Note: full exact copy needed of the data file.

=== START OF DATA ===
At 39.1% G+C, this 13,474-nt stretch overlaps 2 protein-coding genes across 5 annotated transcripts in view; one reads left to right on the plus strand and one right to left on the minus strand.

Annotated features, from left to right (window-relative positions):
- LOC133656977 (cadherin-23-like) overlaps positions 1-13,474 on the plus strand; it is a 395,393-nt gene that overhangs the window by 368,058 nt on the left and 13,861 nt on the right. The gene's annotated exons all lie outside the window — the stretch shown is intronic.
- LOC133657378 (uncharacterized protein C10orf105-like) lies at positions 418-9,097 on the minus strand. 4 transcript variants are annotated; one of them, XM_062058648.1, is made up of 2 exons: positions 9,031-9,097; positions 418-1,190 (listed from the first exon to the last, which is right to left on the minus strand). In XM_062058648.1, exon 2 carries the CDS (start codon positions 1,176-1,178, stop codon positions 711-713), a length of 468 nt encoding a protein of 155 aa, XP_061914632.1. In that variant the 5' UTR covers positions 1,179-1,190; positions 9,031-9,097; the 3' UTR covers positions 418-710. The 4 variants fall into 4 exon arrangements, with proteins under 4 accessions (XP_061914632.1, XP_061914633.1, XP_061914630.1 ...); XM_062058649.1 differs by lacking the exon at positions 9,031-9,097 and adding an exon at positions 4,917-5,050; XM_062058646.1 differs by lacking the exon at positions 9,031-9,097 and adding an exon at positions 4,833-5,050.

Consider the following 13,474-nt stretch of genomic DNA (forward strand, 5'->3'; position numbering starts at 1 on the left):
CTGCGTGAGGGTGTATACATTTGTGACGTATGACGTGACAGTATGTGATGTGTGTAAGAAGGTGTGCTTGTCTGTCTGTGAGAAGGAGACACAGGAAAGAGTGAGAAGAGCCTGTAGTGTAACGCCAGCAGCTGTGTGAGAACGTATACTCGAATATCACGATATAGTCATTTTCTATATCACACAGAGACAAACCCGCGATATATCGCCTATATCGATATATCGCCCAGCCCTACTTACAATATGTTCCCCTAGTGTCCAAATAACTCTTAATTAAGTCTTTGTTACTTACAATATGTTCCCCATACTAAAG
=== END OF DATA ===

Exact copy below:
At 39.1% G+C, this 13,474-nt stretch overlaps 2 protein-coding genes across 5 annotated transcripts in view; one reads left to right on the plus strand and one right to left on the minus strand.

Annotated features, from left to right (window-relative positions):
- LOC133656977 (cadherin-23-like) overlaps positions 1-13,474 on the plus strand; it is a 395,393-nt gene that overhangs the window by 368,058 nt on the left and 13,861 nt on the right. The gene's annotated exons all lie outside the window — the stretch shown is intronic.
- LOC133657378 (uncharacterized protein C10orf105-like) lies at positions 418-9,097 on the minus strand. 4 transcript variants are annotated; one of them, XM_062058648.1, is made up of 2 exons: positions 9,031-9,097; positions 418-1,190 (listed from the first exon to the last, which is right to left on the minus strand). In XM_062058648.1, exon 2 carries the CDS (start codon positions 1,176-1,178, stop codon positions 711-713), a length of 468 nt encoding a protein of 155 aa, XP_061914632.1. In that variant the 5' UTR covers positions 1,179-1,190; positions 9,031-9,097; the 3' UTR covers positions 418-710. The 4 variants fall into 4 exon arrangements, with proteins under 4 accessions (XP_061914632.1, XP_061914633.1, XP_061914630.1 ...); XM_062058649.1 differs by lacking the exon at positions 9,031-9,097 and adding an exon at positions 4,917-5,050; XM_062058646.1 differs by lacking the exon at positions 9,031-9,097 and adding an exon at positions 4,833-5,050.

Consider the following 13,474-nt stretch of genomic DNA (forward strand, 5'->3'; position numbering starts at 1 on the left):
CTGCGTGAGGGTGTATACATTTGTGACGTATGACGTGACAGTATGTGATGTGTGTAAGAAGGTGTGCTTGTCTGTCTGTGAGAAGGAGACACAGGAAAGAGTGAGAAGAGCCTGTAGTGTAACGCCAGCAGCTGTGTGAGAACGTATACTCGAATATCACGATATAGTCATTTTCTATATCACACAGAGACAAACCCGCGATATATCGCCTATATCGATATATCGCCCAGCCCTACTTACAATATGTTCCCCTAGTGTCCAAATAACTCTTAATTAAGTCTTTGTTACTTACAATATGTTCCCCATACTAAAG